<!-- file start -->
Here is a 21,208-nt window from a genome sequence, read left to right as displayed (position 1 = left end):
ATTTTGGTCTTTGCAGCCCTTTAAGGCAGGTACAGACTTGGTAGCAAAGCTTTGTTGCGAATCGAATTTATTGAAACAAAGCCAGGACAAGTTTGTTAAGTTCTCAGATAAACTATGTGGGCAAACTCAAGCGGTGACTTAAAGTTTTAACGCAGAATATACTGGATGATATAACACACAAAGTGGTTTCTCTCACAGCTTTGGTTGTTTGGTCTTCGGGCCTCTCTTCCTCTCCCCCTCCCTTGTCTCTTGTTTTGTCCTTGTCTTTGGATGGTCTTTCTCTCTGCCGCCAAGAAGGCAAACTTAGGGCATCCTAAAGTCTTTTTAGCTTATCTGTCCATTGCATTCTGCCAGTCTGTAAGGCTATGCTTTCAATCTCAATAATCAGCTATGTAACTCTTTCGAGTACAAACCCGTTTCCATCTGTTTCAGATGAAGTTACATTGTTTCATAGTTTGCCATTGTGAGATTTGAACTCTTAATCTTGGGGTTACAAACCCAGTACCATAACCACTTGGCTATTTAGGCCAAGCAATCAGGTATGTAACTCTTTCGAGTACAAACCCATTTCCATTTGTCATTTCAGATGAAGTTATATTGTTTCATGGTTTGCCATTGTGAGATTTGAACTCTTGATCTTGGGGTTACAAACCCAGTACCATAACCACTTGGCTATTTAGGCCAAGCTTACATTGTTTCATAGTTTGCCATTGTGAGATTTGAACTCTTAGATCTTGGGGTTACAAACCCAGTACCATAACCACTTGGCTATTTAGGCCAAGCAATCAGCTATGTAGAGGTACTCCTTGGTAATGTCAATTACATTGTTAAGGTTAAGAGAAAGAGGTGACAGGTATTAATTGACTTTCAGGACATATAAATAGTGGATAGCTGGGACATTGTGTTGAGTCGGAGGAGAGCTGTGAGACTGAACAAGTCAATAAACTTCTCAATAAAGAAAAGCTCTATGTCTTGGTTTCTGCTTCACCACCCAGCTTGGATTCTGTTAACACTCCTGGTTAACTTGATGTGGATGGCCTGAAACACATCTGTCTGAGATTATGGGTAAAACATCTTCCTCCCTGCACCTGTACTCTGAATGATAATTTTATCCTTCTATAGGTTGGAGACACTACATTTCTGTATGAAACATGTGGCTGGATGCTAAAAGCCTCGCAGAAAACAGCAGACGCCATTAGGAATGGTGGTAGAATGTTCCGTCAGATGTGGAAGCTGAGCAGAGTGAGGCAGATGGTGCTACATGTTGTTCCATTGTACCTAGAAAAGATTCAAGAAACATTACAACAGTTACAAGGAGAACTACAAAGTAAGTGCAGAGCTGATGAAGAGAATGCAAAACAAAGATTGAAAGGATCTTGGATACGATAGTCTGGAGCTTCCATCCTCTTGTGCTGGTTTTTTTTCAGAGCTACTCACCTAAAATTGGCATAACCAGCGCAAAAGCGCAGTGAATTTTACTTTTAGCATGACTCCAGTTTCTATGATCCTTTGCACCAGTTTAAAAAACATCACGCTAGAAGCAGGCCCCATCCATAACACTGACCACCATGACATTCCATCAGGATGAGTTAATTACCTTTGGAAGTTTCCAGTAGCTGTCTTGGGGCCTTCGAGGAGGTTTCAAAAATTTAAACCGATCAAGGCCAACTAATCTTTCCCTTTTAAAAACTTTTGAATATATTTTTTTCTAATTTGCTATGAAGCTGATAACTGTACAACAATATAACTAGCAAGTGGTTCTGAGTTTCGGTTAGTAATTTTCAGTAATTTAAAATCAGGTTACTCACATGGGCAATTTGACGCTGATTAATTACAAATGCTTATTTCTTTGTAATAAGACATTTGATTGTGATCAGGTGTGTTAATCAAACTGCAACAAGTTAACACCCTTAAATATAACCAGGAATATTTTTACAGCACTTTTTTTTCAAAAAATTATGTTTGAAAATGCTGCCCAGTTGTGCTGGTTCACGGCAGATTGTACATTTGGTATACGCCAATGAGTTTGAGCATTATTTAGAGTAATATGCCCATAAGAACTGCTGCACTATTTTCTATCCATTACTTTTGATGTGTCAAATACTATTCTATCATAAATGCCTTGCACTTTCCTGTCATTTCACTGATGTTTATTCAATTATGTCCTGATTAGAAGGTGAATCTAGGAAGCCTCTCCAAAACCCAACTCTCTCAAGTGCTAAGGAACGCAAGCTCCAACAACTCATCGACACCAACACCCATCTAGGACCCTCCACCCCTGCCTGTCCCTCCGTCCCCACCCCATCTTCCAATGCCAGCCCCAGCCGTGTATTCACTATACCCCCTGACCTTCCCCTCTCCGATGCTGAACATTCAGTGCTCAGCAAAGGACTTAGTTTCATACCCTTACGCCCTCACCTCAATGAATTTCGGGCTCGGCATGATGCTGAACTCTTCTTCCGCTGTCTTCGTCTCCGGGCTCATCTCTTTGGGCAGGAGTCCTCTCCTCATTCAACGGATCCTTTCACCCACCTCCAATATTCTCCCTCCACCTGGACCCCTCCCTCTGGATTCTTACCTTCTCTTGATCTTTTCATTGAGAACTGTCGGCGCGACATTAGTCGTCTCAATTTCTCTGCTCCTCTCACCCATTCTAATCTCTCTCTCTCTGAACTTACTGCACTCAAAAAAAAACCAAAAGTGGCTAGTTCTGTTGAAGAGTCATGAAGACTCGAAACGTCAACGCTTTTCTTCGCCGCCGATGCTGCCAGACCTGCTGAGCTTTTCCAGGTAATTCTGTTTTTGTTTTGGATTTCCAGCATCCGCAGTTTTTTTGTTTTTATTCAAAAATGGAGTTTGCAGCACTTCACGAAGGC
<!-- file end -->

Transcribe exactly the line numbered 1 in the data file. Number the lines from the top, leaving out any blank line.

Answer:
Here is a 21,208-nt window from a genome sequence, read left to right as displayed (position 1 = left end):